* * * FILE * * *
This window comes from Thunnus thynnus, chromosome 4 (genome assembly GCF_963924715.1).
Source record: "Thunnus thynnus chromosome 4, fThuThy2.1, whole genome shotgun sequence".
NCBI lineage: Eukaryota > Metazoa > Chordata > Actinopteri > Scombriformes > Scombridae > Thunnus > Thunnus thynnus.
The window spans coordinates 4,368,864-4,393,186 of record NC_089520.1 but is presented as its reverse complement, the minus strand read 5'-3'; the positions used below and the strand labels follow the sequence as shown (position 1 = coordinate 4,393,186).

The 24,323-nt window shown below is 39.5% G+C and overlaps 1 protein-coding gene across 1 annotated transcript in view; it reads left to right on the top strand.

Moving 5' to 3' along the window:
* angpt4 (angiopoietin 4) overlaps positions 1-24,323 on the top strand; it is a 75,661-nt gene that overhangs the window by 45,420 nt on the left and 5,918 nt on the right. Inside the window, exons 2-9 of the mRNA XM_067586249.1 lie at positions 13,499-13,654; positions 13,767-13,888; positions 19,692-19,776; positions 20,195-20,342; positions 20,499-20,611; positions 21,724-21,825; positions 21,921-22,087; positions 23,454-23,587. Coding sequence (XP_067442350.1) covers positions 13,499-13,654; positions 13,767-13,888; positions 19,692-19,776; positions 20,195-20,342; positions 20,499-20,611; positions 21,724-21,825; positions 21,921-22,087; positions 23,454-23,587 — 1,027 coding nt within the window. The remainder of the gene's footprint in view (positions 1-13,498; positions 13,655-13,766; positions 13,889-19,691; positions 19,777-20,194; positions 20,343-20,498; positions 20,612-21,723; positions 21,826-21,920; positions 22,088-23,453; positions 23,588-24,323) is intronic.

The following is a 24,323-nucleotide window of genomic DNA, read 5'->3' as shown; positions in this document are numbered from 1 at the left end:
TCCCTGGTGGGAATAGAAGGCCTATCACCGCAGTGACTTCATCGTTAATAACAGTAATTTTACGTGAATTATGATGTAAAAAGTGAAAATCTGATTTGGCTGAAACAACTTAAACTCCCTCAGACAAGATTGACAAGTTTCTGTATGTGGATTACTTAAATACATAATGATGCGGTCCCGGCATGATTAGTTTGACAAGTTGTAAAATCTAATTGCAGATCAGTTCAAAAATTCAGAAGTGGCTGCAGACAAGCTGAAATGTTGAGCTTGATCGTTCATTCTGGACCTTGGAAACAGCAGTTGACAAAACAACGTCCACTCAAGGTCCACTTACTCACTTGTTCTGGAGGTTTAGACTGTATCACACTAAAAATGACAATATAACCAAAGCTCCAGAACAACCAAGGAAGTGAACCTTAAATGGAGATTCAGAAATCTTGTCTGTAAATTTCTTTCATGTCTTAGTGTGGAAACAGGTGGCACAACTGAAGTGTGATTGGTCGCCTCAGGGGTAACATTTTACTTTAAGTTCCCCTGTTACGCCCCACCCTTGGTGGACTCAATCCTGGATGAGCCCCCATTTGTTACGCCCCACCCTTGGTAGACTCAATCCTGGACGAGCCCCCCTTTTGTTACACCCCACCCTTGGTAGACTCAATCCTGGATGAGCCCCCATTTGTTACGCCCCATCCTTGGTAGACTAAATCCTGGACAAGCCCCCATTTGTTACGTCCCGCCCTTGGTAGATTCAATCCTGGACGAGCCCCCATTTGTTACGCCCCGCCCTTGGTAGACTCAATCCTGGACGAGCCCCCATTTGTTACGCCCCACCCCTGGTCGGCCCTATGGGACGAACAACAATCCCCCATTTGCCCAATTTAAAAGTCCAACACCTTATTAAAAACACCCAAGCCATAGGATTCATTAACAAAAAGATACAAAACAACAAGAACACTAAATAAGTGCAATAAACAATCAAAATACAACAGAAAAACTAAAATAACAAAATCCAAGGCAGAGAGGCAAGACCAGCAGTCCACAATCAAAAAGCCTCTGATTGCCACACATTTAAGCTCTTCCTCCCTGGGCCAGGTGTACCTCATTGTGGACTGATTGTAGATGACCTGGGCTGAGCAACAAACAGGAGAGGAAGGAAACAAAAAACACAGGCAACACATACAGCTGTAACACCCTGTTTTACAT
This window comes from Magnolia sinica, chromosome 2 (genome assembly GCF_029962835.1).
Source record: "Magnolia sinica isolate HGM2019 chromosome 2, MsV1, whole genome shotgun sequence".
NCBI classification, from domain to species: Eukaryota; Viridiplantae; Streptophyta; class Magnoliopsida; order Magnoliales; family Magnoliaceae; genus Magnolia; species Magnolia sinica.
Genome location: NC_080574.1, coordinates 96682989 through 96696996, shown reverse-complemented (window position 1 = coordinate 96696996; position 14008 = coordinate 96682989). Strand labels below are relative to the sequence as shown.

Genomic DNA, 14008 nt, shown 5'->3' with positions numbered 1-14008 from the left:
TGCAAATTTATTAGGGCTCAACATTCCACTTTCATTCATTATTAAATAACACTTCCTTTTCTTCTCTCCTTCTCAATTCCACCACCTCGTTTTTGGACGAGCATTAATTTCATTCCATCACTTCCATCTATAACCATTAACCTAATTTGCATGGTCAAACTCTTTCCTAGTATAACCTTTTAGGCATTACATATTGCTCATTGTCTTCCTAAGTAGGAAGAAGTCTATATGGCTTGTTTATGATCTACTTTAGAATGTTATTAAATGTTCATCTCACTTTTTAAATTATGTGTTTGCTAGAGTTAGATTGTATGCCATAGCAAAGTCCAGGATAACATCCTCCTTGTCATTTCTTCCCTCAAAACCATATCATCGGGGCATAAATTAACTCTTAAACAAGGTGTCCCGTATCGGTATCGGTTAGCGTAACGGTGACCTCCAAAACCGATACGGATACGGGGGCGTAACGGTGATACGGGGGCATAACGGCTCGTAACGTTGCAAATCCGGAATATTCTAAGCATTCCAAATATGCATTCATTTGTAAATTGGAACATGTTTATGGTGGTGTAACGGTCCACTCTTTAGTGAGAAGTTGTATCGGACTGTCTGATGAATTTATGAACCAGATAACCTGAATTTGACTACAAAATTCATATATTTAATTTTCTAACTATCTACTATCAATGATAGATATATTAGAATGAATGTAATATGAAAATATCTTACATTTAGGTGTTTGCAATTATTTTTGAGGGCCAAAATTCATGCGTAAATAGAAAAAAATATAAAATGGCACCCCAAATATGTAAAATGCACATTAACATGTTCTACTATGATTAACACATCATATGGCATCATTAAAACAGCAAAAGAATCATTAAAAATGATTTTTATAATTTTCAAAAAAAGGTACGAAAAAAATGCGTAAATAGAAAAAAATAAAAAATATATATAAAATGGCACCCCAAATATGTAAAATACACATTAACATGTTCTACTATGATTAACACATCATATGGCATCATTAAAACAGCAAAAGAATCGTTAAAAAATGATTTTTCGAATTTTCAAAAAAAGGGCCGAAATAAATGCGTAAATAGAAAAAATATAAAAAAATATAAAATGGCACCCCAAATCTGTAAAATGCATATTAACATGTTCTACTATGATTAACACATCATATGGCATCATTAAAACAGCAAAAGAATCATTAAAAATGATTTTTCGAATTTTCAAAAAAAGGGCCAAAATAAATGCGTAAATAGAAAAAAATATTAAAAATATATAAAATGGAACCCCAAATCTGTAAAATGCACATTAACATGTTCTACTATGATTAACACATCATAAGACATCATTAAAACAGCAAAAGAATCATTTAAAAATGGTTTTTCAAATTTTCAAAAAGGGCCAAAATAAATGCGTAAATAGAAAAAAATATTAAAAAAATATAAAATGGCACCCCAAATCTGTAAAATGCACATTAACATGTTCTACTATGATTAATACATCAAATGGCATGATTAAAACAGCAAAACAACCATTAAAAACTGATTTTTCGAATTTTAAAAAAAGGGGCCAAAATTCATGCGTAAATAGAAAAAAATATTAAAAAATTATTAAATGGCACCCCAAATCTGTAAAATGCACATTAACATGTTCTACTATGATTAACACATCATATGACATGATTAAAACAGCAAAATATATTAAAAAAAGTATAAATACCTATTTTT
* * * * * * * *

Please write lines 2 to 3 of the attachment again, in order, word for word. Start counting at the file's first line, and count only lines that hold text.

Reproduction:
Source record: "Thunnus thynnus chromosome 4, fThuThy2.1, whole genome shotgun sequence".
NCBI lineage: Eukaryota > Metazoa > Chordata > Actinopteri > Scombriformes > Scombridae > Thunnus > Thunnus thynnus.